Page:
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The Everyday Prayer

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Icon of the Holy Face
Church of Sant'Egidio, Rome

Reading of the Word of God

Alleluia, alleluia, alleluia

The Spirit of the Lord is upon you.
The child you shall bear will be holy.

Alleluia, alleluia, alleluia

John 17, 1-11a

After saying this, Jesus raised his eyes to heaven and said: Father, the hour has come: glorify your Son so that your Son may glorify you;

so that, just as you have given him power over all humanity, he may give eternal life to all those you have entrusted to him.

And eternal life is this: to know you, the only true God, and Jesus Christ whom you have sent.

I have glorified you on earth by finishing the work that you gave me to do.

Now, Father, glorify me with that glory I had with you before ever the world existed.

I have revealed your name to those whom you took from the world to give me. They were yours and you gave them to me, and they have kept your word.

Now at last they have recognised that all you have given me comes from you

for I have given them the teaching you gave to me, and they have indeed accepted it and know for certain that I came from you, and have believed that it was you who sent me.

It is for them that I pray. I am not praying for the world but for those you have given me, because they belong to you.

All I have is yours and all you have is mine, and in them I am glorified.

I am no longer in the world, but they are in the world, and I am coming to you. Holy Father, keep those you have given me true to your name, so that they may be one like us.


Alleluia, alleluia, alleluia

Look down, O Lord, on your servants.
Be it unto us according to your word.

Alleluia, alleluia, alleluia

The Gospel gives us the first part of the prayer Jesus makes to the Father at the end of his long speech to his disciples. Until now, his eyes had been on the little group of disciples, to whom he wanted to give his “spiritual testament.” Now - they are about to go out to the garden of olives - he lifts his eyes on high: he wants to meet his Father’s gaze. And he begins his long prayer with the term of address that is unique to him: “Father.” He had used this term on two other occasions: before the resurrection of Lazarus and when Philip presented the two Greek men to him. Jesus knows that his “hour” has come: the climax of his mission, the reason he had come to earth. And he asks the “Father” to “glorify him,” that is, to complete the mission for which the Father had sent him among men and women: to let the disciples share in eternal life. And he explains it thus: “This is eternal life, that they may know you, the only true God, and Jesus Christ whom you have sent.” In effect, this had been Jesus’ work. Now he wants to present his disciples to the Father. The beginning of the prayer underlines the fact that the Father is the primary actor. He says to the Father: “They were yours, and you gave them to me,” as if to emphasize that the disciples were not chosen at random or according to someone’s preferences, not even his. Jesus chose the disciples after praying. That small group is the fruit of prayer. They are a gift of the Father. After all, Jesus says repeatedly that he came to do the Father’s will, not his own. And that is what he taught the disciples. He truly turned them towards his Father in heaven. And he says as much: “Now they know that everything you have given me is from you.” We could say that they have received the heart of the Gospel message: “They ... know in truth that I came from you; and they have believed that you sent me.” Now they are the heirs of this revelation, which they in turn must communicate to others. Jesus is about to entrust them with his own work. He knows them well, one by one. He knows their good qualities but also their weaknesses, defects, and pettiness. His prayer to the Father is a prayer for them, “I am asking on their behalf.” Jesus’ spirit is heavy with thoughts and concerns. His greatest concern now is for his disciples, not for himself or for what awaits him. Before long, at Gethsemane, he will place his concerns about the cup he is to drink in the Father’s hands, completely entrusting himself to Him. But now his prayer is for that little group of disciples. And he commits them to the Father’s protection. Jesus knows that the prince of evil will make every effort to snatch them from the Gospel. Now that he is leaving this world, he wants the Father to be the one who will keep and protect them. It is a prayer that Jesus still makes today, in heaven, asking the Father to keep watch over all his disciples and free them from evil. It is the true “priestly” prayer for all people.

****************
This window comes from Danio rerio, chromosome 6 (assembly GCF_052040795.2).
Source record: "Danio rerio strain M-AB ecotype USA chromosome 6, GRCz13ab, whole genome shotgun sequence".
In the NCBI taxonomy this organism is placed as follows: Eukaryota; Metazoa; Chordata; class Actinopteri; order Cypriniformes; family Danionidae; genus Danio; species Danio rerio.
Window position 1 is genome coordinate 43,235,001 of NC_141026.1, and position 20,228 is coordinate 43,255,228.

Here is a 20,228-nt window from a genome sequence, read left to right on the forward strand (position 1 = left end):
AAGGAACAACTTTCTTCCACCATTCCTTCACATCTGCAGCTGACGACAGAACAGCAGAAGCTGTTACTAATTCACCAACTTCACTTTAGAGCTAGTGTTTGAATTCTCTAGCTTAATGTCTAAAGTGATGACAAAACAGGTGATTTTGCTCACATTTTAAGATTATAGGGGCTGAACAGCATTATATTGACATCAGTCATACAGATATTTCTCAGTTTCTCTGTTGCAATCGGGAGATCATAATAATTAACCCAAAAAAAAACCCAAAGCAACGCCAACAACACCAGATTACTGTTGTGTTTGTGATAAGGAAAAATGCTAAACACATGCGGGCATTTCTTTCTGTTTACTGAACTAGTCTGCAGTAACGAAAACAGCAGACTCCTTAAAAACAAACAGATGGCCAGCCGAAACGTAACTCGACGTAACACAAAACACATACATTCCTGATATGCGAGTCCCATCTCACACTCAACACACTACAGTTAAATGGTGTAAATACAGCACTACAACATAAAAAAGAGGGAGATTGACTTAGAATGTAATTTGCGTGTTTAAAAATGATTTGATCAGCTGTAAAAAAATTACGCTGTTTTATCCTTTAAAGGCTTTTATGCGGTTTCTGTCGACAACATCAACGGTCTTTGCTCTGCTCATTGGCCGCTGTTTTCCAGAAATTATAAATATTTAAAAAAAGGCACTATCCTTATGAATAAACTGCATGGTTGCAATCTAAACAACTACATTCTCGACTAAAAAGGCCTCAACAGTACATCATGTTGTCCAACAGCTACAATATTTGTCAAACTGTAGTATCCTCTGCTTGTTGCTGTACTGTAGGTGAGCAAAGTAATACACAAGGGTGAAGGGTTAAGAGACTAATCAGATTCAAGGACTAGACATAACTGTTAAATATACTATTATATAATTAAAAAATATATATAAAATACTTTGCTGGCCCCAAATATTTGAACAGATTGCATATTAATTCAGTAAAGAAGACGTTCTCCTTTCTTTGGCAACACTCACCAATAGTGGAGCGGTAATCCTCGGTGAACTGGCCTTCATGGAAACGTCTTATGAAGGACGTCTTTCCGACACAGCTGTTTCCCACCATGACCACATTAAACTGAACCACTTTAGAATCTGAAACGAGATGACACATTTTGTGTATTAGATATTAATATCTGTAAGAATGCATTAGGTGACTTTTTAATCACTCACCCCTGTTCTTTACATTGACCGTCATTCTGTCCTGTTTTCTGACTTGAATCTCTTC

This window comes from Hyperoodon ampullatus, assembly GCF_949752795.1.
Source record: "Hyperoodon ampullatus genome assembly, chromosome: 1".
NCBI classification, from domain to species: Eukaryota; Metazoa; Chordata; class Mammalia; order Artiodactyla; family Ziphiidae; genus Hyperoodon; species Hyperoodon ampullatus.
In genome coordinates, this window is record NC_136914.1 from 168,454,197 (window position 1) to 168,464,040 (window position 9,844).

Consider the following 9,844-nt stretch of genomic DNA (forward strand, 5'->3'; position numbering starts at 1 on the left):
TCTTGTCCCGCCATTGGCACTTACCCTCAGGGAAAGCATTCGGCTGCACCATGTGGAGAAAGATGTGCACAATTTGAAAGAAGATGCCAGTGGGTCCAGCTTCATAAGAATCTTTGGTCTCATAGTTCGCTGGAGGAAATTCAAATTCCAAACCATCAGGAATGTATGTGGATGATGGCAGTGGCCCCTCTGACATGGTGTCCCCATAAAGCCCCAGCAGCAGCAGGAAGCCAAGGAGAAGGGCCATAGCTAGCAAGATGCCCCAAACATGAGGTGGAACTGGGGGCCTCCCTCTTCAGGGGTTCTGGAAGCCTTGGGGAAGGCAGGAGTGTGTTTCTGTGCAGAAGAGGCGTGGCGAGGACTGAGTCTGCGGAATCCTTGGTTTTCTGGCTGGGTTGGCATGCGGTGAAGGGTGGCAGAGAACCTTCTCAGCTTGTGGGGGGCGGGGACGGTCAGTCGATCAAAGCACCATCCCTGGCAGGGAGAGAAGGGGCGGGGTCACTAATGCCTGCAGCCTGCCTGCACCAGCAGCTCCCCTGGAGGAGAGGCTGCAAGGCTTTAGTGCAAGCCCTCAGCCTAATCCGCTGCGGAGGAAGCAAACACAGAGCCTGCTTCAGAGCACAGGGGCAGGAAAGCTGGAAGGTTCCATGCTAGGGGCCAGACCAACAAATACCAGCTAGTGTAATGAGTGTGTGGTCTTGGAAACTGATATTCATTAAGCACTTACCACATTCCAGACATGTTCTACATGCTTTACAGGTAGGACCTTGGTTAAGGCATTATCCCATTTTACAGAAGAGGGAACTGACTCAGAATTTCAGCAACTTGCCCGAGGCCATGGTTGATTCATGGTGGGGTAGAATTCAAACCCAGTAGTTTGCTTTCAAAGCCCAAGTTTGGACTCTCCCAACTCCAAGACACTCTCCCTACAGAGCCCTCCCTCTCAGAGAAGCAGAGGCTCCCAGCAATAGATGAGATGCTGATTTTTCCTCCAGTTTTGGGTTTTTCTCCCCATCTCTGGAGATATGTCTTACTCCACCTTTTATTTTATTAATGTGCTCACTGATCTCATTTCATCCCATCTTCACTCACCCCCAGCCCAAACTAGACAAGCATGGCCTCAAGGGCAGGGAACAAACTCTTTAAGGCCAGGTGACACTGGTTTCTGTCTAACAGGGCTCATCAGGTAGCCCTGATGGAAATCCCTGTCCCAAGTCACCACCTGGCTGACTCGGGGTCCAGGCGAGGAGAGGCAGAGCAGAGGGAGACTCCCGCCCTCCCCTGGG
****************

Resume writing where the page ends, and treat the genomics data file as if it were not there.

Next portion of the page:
Memory of the Mother of the Lord

Calendar of the week
Sunday, 15 October
Liturgy of the Sunday
Monday, 16 October
Prayer for peace
Tuesday, 17 October
Memory of the Mother of the Lord
Wednesday, 18 October
Memory of the Apostles
Thursday, 19 October
Memory of the Church
Friday, 20 October
Memory of Jesus crucified
Saturday, 21 October
Sunday Vigil
Sunday, 22 October
Liturgy of the Sunday